In which I read, watch, and write. (BIZLEGFOSS Week 2)
2015 02 04
Having to write on this site this often is weird. I had gotten into such a deep
rut of assuming "oh, that's not really worthy of a blog post" about nearly
everything I do (so much so that I hadn't posted anything in like 15 months),
that having to write blog posts (for grades!) this frequently, on a variety of
topics, seems quite strange. Given how relatively surgical and calculated my previous posts have
been, this continues to be a foreign practice to me. Hopefully it will get more
comfortable (or I will stop irrationally worrying about every little thing that
I post. If I go for volume, maybe people won't see the occasional dumb thing I post!)
Onto the assignments for this week:
- The fourth and final part was released 2012-02-15.
- This is a well done (and exhaustively sourced) documentary-of-sorts about
the history, impacts, and interactions between copyright, patent law, creative
culture, and (as the title would suggest) remixing.
- The production values were quite good, and it was obvious Mr. Ferguson put
a lot of effort into it.
- I'm always a fan of not-actually-copyright-notice screens. This one wasn't
particularly funny, but still an excellent use of the trope.
- I have no idea why, but the animated sequence at 9:25 at least on this copy was maybe my favorite part.
Very Sesame Street-esque.
- The Youtube version I was linked had some serious compression and artifacting.
- It's common in these documentary / educational type pieces, but I don't
really like the "call to action" bit at the end.
- There were points that just seemed over-produced - excessive transitions,
sequences with filters for no apparent reason, etc.
- The call to action part doesn't go far enough - what can one do to "fix" the issue(s)?
- While patent trolls are obviously bad, but what are the creator's opinion
about the current state of copyright length?
- Why was this video done in four parts?
- I actually enjoyed this quite a bit, despite some of the flaws noted above.
It was educational, engaging, and well made. However, it's difficult to understand
why it was made, aside from being an educational piece. The creator obviously
feels strongly about the covered topics, but does nothing to encourage the viewer to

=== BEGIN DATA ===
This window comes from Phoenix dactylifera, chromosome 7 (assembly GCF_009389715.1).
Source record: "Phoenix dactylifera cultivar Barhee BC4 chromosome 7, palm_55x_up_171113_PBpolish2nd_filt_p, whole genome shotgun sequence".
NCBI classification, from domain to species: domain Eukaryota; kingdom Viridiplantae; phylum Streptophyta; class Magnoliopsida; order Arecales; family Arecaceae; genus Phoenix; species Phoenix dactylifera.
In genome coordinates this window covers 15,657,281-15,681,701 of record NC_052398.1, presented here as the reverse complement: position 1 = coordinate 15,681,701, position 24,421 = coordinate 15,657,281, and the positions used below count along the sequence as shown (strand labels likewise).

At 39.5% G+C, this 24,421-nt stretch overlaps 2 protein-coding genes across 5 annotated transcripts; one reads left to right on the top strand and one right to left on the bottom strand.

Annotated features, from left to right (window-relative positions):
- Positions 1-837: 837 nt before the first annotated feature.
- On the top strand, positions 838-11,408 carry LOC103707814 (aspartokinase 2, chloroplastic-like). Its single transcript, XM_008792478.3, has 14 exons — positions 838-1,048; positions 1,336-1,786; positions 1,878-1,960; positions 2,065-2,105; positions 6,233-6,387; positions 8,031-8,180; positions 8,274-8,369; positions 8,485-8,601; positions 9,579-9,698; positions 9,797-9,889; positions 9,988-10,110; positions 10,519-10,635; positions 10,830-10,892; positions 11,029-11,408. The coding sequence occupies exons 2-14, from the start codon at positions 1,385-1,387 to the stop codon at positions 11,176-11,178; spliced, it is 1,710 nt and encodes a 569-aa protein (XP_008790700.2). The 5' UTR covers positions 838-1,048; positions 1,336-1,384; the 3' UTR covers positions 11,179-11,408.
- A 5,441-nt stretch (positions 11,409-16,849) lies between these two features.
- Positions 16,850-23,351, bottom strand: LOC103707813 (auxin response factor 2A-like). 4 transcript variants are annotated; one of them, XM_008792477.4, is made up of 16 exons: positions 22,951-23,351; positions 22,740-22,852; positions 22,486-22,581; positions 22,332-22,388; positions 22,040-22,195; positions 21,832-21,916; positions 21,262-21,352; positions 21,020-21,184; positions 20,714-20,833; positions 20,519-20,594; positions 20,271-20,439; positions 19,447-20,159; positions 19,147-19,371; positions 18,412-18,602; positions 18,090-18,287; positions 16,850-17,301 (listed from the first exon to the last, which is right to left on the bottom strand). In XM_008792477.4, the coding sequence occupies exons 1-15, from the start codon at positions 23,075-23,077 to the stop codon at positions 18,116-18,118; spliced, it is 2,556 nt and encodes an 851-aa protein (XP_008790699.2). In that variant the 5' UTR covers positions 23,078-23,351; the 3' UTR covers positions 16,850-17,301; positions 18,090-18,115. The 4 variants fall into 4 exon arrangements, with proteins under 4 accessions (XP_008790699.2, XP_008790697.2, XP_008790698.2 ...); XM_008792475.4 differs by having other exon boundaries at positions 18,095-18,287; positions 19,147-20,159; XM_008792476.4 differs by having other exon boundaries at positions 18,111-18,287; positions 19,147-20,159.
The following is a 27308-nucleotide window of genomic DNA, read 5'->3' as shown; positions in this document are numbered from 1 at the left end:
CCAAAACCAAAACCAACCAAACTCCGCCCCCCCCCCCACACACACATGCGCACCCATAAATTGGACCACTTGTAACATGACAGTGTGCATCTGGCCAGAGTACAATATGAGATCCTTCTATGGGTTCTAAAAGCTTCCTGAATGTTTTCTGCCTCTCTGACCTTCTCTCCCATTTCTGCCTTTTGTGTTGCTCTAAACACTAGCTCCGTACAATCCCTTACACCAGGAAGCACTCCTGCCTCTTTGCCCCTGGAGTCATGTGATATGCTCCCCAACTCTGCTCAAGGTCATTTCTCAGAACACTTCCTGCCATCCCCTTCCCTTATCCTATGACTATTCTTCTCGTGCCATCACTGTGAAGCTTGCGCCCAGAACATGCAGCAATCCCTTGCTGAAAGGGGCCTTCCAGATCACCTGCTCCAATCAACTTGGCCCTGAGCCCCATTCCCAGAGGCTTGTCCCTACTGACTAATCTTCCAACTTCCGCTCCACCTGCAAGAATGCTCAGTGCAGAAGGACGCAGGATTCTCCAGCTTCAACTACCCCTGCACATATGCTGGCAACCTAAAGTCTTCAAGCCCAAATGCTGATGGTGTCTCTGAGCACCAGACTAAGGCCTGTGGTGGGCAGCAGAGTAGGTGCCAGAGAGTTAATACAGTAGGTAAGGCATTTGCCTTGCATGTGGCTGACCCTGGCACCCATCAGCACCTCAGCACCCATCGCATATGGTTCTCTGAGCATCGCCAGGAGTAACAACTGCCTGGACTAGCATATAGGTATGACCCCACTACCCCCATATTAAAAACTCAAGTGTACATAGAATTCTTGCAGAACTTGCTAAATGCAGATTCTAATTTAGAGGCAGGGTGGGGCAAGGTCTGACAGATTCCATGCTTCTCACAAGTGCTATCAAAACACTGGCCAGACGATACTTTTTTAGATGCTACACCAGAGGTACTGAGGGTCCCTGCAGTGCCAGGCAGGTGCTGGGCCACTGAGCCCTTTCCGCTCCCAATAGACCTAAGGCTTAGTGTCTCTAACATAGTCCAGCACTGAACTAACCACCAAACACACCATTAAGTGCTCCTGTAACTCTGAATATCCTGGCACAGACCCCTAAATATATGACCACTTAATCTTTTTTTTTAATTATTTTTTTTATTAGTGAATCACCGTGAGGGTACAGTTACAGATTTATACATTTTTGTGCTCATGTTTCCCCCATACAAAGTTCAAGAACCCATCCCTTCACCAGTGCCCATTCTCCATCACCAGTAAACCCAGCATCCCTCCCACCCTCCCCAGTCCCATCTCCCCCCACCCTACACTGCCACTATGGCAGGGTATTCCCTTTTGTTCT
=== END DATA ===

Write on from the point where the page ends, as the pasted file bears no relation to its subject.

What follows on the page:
get involved in free/open source projects or really take any sort of action.
The ending felt more like it petered out than finished strong...
4/5 <review increments>
- The date on the title page indicates version 1.5.2 was released 2008-06-04
- This is a FOSS-developer targeted legal primer on a number of issues and
legal topics relevant to FOSS development. It covers copyright, licensing,
organizational structure, patents, and trademarks. It is intended to be a
guideline, not actual cut-and-dried legal advice.
- Links in PDFs are awesome.
- "If you find yourself feeling the urge to write a new license, it’s a
good sign that you might need to reconsider your approach."
- I had no idea about the Affero GPL, which seems like an excellent idea.
I wonder why it's not implemented more widely (or maybe I haven't been looking for it)
- "...send a letter, via as many different methods as possible (at least by email, courier service, and fax)." Fax? Really?
- While I understand the need, at points the concentration of acronyms got a little
- The section on copyright for documentation seems oddly short, especially after
they talk up the importance of good documentation.
- Is there a simple(r) solution for small projects?
- Is this information globally relevant, or USA specific?
- Why are there so many versions of the GPL, and what are the differences?
- It's hard to make legal guidelines / information exciting. I understand that.
I suppose this could be far less engaging, but given the nature of the material,
it was engaging enough. More than anything, I'm kind of terrified of FOSS licenses
and how they interact now. No wonder GPL violations (and other license violations)
are so common.
3/5 <review increments>